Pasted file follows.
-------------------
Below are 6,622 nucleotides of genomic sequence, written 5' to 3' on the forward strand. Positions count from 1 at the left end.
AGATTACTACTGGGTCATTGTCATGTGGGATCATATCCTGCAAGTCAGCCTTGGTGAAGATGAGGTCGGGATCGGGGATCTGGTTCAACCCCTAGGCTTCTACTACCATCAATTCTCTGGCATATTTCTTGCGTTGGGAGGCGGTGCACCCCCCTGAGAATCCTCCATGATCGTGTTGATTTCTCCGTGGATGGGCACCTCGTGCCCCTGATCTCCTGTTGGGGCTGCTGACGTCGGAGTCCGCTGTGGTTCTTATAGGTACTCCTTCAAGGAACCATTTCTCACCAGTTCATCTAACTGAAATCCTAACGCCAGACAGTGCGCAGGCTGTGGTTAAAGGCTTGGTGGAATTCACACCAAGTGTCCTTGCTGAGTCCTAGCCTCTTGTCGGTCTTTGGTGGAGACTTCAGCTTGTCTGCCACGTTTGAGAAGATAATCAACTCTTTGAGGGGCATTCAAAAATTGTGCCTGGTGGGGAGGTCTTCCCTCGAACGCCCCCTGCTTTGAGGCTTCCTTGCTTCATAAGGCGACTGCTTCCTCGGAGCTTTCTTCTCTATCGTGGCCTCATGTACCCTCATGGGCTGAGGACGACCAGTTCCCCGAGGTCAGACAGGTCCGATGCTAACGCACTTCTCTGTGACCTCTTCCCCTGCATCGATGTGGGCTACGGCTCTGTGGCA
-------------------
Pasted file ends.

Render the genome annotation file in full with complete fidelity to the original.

Below are 6,622 nucleotides of genomic sequence, written 5' to 3' on the forward strand. Positions count from 1 at the left end.
AGATTACTACTGGGTCATTGTCATGTGGGATCATATCCTGCAAGTCAGCCTTGGTGAAGATGAGGTCGGGATCGGGGATCTGGTTCAACCCCTAGGCTTCTACTACCATCAATTCTCTGGCATATTTCTTGCGTTGGGAGGCGGTGCACCCCCCTGAGAATCCTCCATGATCGTGTTGATTTCTCCGTGGATGGGCACCTCGTGCCCCTGATCTCCTGTTGGGGCTGCTGACGTCGGAGTCCGCTGTGGTTCTTATAGGTACTCCTTCAAGGAACCATTTCTCACCAGTTCATCTAACTGAAATCCTAACGCCAGACAGTGCGCAGGCTGTGGTTAAAGGCTTGGTGGAATTCACACCAAGTGTCCTTGCTGAGTCCTAGCCTCTTGTCGGTCTTTGGTGGAGACTTCAGCTTGTCTGCCACGTTTGAGAAGATAATCAACTCTTTGAGGGGCATTCAAAAATTGTGCCTGGTGGGGAGGTCTTCCCTCGAACGCCCCCTGCTTTGAGGCTTCCTTGCTTCATAAGGCGACTGCTTCCTCGGAGCTTTCTTCTCTATCGTGGCCTCATGTACCCTCATGGGCTGAGGACGACCAGTTCCCCGAGGTCAGACAGGTCCGATGCTAACGCACTTCTCTGTGACCTCTTCCCCTGCATCGATGTGGGCTACGGCTCTGTGGCA